2017 NBA Trade Deadline: 10 Free-Agents-to-Be Who Could Be Dealt by the Deadline

Josh Martin@@JoshMartinNBANBA Lead WriterJanuary 25, 2017

2017 NBA Trade Deadline: 10 Free-Agents-to-Be Who Could Be Dealt by the Deadline

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    This year's NBA trade deadline could be among the quietest in recent memory—for a variety of reasons.

    For one, there are few teams with the means to disrupt a Finals three-peat between the Cleveland Cavaliers and Golden State Warriors, with or without a major move. In the absence of such hope, even the most optimistic general managers have to wonder whether it's worth emptying their war chests.

    There's also the matter of who is available. The league's new collective bargaining agreement will give teams expanded means to retain their homegrown stars. Where once the Sacramento Kings and Indiana Pacers might've trembled at the thought of trading their cornerstones (DeMarcus Cousins and Paul George, respectively) or risk losing them for nothing, now clubs can take comfort in knowing they can far outbid competitors with contracts in excess of $200 million.

    That may be just one of many points in the new CBA that front offices around the Association are unpacking. The need to comb over those details in greater depth could deter some general managers from doing anything drastic.

    The rest could be too busy deciding whether they're buyers or sellers. Every team out West is within five games of a playoff spot. In the East, all but four squads can claim to be in that range. 

    Still, that doesn't mean there aren't players who are ripe for new destinations, however temporary. The list of potential free agents in 2017 is long and chock-full of marquee names, but these 10, listed in alphabetical order, look like the best bets to make another pit stop prior to the Feb. 23 deadline. 

Andrew Bogut, Center, Dallas Mavericks, Unrestricted

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    Andrew Bogut is under no illusions about what his future with (and without) the Dallas Mavericks might hold.

    "I've been in this league long enough," Bogut told Scout's Mike Fisher in early January. "I'm an expiring contract. I haven't asked for a trade. But I know in this league with 11-24, I was being honest. There's a chance that I get traded. … The Mavs eventually have to start rebuilding. There's no point bringing back a 33-year-old center if you're in rebuild mode."

    The Mavericks haven't improved much since then. At 15-29, Dallas has the fewest wins out West and would sit last in the conference if not for the Los Angeles Lakers' and Phoenix Suns' inferior winning percentages.

    Bogut hasn't done a lot to boost his stock, either. He's missed the Mavs' last six games with a strained right hamstring. Back in December, he sat out 11 straight with a knee injury before averaging 1.0 points, 5.7 rebounds, 1.7 assists and 1.2 blocks in 19.7 minutes per contest over a six-game stretch.

    In fairness to Bogut, counting stats have rarely, if ever, done justice to the impact he can have on a given game. He's long been one of the league's elite screen-setters and big-man passers on one end, and a tremendous defensive anchor on the other. According to ESPN.com, only Utah's Rudy Gobert has posted a better defensive real plus-minus than Bogut's this season.

    Any near-contender in need of an enforcer up front (e.g., the Boston Celtics, Houston Rockets and, dare I say, Golden State Warriors) would do well to get ahold of Mavericks general manager Donnie Nelson's phone number. Dallas, though, shouldn't expect a haul for Bogut's services in light of his lengthy (and lengthening) rap sheet of injuries.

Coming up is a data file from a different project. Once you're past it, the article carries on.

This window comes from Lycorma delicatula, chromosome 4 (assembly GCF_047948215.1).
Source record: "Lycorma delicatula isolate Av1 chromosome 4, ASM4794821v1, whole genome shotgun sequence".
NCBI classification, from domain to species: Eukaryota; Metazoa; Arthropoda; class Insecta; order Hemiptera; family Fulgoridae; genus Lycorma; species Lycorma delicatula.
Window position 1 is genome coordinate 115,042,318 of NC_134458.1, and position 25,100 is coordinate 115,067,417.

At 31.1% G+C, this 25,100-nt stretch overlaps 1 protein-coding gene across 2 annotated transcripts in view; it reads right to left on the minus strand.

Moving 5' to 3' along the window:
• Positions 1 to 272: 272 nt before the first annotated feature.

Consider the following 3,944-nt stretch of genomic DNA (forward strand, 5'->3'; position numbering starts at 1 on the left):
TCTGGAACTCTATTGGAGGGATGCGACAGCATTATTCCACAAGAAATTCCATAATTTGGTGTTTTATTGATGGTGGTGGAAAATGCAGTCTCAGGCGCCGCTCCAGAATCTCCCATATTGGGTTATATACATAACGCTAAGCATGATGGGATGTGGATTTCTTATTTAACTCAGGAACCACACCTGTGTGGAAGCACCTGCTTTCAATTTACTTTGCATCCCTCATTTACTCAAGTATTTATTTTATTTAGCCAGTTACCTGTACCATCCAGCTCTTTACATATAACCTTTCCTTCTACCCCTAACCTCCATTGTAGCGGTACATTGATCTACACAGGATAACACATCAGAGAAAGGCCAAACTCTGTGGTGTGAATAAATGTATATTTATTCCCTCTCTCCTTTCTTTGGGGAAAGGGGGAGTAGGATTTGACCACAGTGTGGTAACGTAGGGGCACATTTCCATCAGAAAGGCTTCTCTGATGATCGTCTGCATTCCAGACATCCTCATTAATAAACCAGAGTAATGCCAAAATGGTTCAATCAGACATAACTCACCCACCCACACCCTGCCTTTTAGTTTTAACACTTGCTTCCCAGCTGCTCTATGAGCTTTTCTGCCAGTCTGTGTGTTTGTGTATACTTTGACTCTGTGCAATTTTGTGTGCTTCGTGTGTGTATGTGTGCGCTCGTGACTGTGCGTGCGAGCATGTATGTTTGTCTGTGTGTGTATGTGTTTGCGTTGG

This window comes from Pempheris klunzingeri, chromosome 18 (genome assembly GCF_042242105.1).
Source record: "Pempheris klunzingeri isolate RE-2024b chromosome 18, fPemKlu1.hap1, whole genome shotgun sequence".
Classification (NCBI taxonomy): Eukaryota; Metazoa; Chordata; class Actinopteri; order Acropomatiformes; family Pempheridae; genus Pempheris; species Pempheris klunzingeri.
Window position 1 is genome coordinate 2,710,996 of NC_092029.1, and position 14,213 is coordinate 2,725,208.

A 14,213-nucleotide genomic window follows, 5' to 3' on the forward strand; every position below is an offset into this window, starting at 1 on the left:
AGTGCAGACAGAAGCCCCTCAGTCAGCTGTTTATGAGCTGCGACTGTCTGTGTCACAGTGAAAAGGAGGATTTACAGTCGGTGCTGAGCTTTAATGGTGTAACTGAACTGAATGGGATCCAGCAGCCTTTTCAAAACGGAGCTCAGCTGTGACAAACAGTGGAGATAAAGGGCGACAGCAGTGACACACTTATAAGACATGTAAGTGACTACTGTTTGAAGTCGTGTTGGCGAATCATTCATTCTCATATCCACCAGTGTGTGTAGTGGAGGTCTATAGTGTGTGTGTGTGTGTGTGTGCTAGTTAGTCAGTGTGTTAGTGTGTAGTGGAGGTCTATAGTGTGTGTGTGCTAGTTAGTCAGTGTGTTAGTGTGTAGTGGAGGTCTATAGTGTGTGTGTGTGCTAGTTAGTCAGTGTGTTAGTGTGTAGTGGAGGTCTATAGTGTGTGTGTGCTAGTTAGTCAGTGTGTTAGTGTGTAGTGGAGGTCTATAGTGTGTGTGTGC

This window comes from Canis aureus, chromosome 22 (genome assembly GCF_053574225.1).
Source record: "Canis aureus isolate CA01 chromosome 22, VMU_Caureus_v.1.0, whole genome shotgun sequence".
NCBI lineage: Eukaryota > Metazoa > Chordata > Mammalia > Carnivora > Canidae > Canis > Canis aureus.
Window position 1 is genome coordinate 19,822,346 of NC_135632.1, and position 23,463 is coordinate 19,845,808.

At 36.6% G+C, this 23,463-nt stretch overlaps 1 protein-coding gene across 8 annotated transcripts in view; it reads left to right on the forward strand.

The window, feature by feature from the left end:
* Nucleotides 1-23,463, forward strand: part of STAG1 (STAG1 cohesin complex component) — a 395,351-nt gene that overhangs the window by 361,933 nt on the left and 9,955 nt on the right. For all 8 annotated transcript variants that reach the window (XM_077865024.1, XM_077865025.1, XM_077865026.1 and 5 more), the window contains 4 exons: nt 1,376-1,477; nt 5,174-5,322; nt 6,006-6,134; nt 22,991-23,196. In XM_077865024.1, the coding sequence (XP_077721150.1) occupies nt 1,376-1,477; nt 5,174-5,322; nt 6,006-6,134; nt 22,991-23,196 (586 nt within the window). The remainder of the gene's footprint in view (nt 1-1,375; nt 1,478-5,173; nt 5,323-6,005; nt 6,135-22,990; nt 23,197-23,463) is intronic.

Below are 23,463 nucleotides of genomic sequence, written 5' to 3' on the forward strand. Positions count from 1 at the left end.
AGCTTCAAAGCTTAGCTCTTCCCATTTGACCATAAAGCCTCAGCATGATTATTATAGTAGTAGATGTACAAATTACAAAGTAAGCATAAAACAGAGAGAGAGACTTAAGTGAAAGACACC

Jose Calderon, Point Guard, Los Angeles Lakers, Unrestricted

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    The Los Angeles Lakers are spiraling back into the basement. The Purple and Gold followed up a surprising 10-10 start by dropping 22 of their next 28 games to fall to last place in the West.

    But in a conference where the No. 8 seed seems likely to be filled by a sub-.500 squad, the Lakers aren't out of it yet. As of Tuesday night, L.A. was just three wins and five games behind the eighth-place Denver Nuggets.

    That doesn't mean the Lakers have the goods to leapfrog the six teams ahead of them—not with the league's worst defense in tow (per NBA.com), and certainly not after suffering a franchise-record 49-point defeat at the hands of the 13th-place Dallas Mavericks.

    The Lakers roster, though, is such that they can shed a veteran or two while maintaining at least the appearance of earnest competition. So if front office executives Mitch Kupchak and Jim Buss would rather hang on to Nick Young and Lou Williams for the sake of possible success, they can still slough off the expiring contract of Jose Calderon.

    The sharpshooting Spaniard still struggles to defend his own shadow but has long been a reliable backup point with the long-range stroke to stretch the floor (41.1 percent from three for his career).

    The Lakers can't expect much more than a second-round pick for the 35-year-old, if that. And moving him now might be tricky. With D'Angelo Russell down for the next week or two with an MCL sprain and calf strain in his right leg, L.A. will need Calderon to fill in as a floor general.

    But Russell should return well before the trade deadline passes on Feb. 23. Once activity around the NBA picks up, Calderon could get a long look from teams (e.g., the Cleveland Cavaliers) in search of support at the point. 

Taj Gibson, Power Forward, Chicago Bulls, Unrestricted

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    A recent report from the Chicago Sun-Times' Joe Cowley pegged Nikola Mirotic as the most likely to move among the Chicago Bulls' frontcourt players. But circumstances suggest Taj Gibson may be the better bet to get dealt between now and Feb. 23.

    The Bulls may not care for Mirotic, whose stroke has been subpar from the field (38.4 percent) and from three (30.7 percent) this season. Mirotic, though, is six years younger than the 31-year-old Gibson.